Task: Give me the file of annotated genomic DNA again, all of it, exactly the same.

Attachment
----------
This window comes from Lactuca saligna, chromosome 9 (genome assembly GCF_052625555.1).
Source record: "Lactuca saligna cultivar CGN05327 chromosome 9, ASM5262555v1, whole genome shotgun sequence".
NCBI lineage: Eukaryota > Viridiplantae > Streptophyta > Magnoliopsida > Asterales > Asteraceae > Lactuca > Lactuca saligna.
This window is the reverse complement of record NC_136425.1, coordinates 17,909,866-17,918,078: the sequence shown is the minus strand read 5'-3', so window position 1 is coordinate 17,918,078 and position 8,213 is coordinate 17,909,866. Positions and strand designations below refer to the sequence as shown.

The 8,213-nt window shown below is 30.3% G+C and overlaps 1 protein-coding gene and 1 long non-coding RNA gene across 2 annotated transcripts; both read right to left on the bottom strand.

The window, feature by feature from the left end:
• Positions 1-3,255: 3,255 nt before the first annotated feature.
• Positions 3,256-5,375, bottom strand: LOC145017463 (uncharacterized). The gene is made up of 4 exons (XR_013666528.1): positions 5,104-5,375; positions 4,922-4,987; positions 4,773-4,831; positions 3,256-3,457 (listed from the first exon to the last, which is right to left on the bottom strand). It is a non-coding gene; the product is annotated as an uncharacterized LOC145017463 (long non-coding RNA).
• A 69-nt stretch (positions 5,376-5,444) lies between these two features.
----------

This window comes from Lactuca saligna, chromosome 9 (genome assembly GCF_052625555.1).
Source record: "Lactuca saligna cultivar CGN05327 chromosome 9, ASM5262555v1, whole genome shotgun sequence".
NCBI lineage: Eukaryota > Viridiplantae > Streptophyta > Magnoliopsida > Asterales > Asteraceae > Lactuca > Lactuca saligna.
This window is the reverse complement of record NC_136425.1, coordinates 17,909,866-17,918,078: the sequence shown is the minus strand read 5'-3', so window position 1 is coordinate 17,918,078 and position 8,213 is coordinate 17,909,866. Positions and strand designations below refer to the sequence as shown.

The 8,213-nt window shown below is 30.3% G+C and overlaps 1 protein-coding gene and 1 long non-coding RNA gene across 2 annotated transcripts; both read right to left on the bottom strand.

The window, feature by feature from the left end:
• Positions 1-3,255: 3,255 nt before the first annotated feature.
• Positions 3,256-5,375, bottom strand: LOC145017463 (uncharacterized). The gene is made up of 4 exons (XR_013666528.1): positions 5,104-5,375; positions 4,922-4,987; positions 4,773-4,831; positions 3,256-3,457 (listed from the first exon to the last, which is right to left on the bottom strand). It is a non-coding gene; the product is annotated as an uncharacterized LOC145017463 (long non-coding RNA).
• A 69-nt stretch (positions 5,376-5,444) lies between these two features.